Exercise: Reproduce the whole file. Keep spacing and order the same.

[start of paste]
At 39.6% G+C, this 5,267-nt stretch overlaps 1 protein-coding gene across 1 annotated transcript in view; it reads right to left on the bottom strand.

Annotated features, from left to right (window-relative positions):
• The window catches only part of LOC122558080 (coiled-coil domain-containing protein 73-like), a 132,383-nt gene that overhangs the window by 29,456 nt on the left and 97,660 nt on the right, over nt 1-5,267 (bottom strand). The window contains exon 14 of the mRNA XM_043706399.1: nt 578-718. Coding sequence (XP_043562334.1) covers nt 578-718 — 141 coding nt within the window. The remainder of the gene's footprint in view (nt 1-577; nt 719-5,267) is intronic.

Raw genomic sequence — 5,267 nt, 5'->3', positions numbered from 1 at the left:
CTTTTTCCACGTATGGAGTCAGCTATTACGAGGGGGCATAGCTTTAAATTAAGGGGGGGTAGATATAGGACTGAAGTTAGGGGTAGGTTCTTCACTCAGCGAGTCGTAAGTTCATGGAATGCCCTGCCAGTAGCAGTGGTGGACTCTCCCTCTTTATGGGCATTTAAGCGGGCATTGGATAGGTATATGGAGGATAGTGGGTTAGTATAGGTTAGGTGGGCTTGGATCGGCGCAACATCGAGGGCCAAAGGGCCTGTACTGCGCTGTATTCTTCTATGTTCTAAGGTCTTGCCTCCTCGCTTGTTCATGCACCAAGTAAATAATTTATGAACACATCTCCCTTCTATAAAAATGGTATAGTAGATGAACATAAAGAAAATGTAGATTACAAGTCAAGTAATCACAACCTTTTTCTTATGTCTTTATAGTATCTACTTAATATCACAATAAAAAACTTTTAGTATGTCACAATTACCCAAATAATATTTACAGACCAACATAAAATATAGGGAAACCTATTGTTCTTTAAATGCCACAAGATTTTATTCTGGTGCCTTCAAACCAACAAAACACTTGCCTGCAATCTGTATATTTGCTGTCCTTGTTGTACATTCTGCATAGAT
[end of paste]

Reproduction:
At 39.6% G+C, this 5,267-nt stretch overlaps 1 protein-coding gene across 1 annotated transcript in view; it reads right to left on the bottom strand.

Annotated features, from left to right (window-relative positions):
• The window catches only part of LOC122558080 (coiled-coil domain-containing protein 73-like), a 132,383-nt gene that overhangs the window by 29,456 nt on the left and 97,660 nt on the right, over nt 1-5,267 (bottom strand). The window contains exon 14 of the mRNA XM_043706399.1: nt 578-718. Coding sequence (XP_043562334.1) covers nt 578-718 — 141 coding nt within the window. The remainder of the gene's footprint in view (nt 1-577; nt 719-5,267) is intronic.

Raw genomic sequence — 5,267 nt, 5'->3', positions numbered from 1 at the left:
CTTTTTCCACGTATGGAGTCAGCTATTACGAGGGGGCATAGCTTTAAATTAAGGGGGGGTAGATATAGGACTGAAGTTAGGGGTAGGTTCTTCACTCAGCGAGTCGTAAGTTCATGGAATGCCCTGCCAGTAGCAGTGGTGGACTCTCCCTCTTTATGGGCATTTAAGCGGGCATTGGATAGGTATATGGAGGATAGTGGGTTAGTATAGGTTAGGTGGGCTTGGATCGGCGCAACATCGAGGGCCAAAGGGCCTGTACTGCGCTGTATTCTTCTATGTTCTAAGGTCTTGCCTCCTCGCTTGTTCATGCACCAAGTAAATAATTTATGAACACATCTCCCTTCTATAAAAATGGTATAGTAGATGAACATAAAGAAAATGTAGATTACAAGTCAAGTAATCACAACCTTTTTCTTATGTCTTTATAGTATCTACTTAATATCACAATAAAAAACTTTTAGTATGTCACAATTACCCAAATAATATTTACAGACCAACATAAAATATAGGGAAACCTATTGTTCTTTAAATGCCACAAGATTTTATTCTGGTGCCTTCAAACCAACAAAACACTTGCCTGCAATCTGTATATTTGCTGTCCTTGTTGTACATTCTGCATAGAT